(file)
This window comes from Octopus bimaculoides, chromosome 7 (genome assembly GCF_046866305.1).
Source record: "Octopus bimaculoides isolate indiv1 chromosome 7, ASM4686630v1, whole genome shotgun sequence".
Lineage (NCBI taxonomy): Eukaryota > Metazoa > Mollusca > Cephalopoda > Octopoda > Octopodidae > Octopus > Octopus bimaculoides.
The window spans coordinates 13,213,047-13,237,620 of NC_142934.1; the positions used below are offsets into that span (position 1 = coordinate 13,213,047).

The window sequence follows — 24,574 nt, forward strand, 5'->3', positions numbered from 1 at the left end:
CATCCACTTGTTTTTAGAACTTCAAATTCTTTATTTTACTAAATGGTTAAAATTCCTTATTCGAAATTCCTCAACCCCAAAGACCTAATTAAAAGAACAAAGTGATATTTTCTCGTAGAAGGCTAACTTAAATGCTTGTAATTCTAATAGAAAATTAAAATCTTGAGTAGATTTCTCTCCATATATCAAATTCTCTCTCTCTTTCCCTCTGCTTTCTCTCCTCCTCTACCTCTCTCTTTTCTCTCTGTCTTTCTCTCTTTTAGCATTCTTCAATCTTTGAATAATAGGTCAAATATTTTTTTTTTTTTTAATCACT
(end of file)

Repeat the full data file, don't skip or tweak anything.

This window comes from Octopus bimaculoides, chromosome 7 (genome assembly GCF_046866305.1).
Source record: "Octopus bimaculoides isolate indiv1 chromosome 7, ASM4686630v1, whole genome shotgun sequence".
Lineage (NCBI taxonomy): Eukaryota > Metazoa > Mollusca > Cephalopoda > Octopoda > Octopodidae > Octopus > Octopus bimaculoides.
The window spans coordinates 13,213,047-13,237,620 of NC_142934.1; the positions used below are offsets into that span (position 1 = coordinate 13,213,047).

The window sequence follows — 24,574 nt, forward strand, 5'->3', positions numbered from 1 at the left end:
CATCCACTTGTTTTTAGAACTTCAAATTCTTTATTTTACTAAATGGTTAAAATTCCTTATTCGAAATTCCTCAACCCCAAAGACCTAATTAAAAGAACAAAGTGATATTTTCTCGTAGAAGGCTAACTTAAATGCTTGTAATTCTAATAGAAAATTAAAATCTTGAGTAGATTTCTCTCCATATATCAAATTCTCTCTCTCTTTCCCTCTGCTTTCTCTCCTCCTCTACCTCTCTCTTTTCTCTCTGTCTTTCTCTCTTTTAGCATTCTTCAATCTTTGAATAATAGGTCAAATATTTTTTTTTTTTTTAATCACT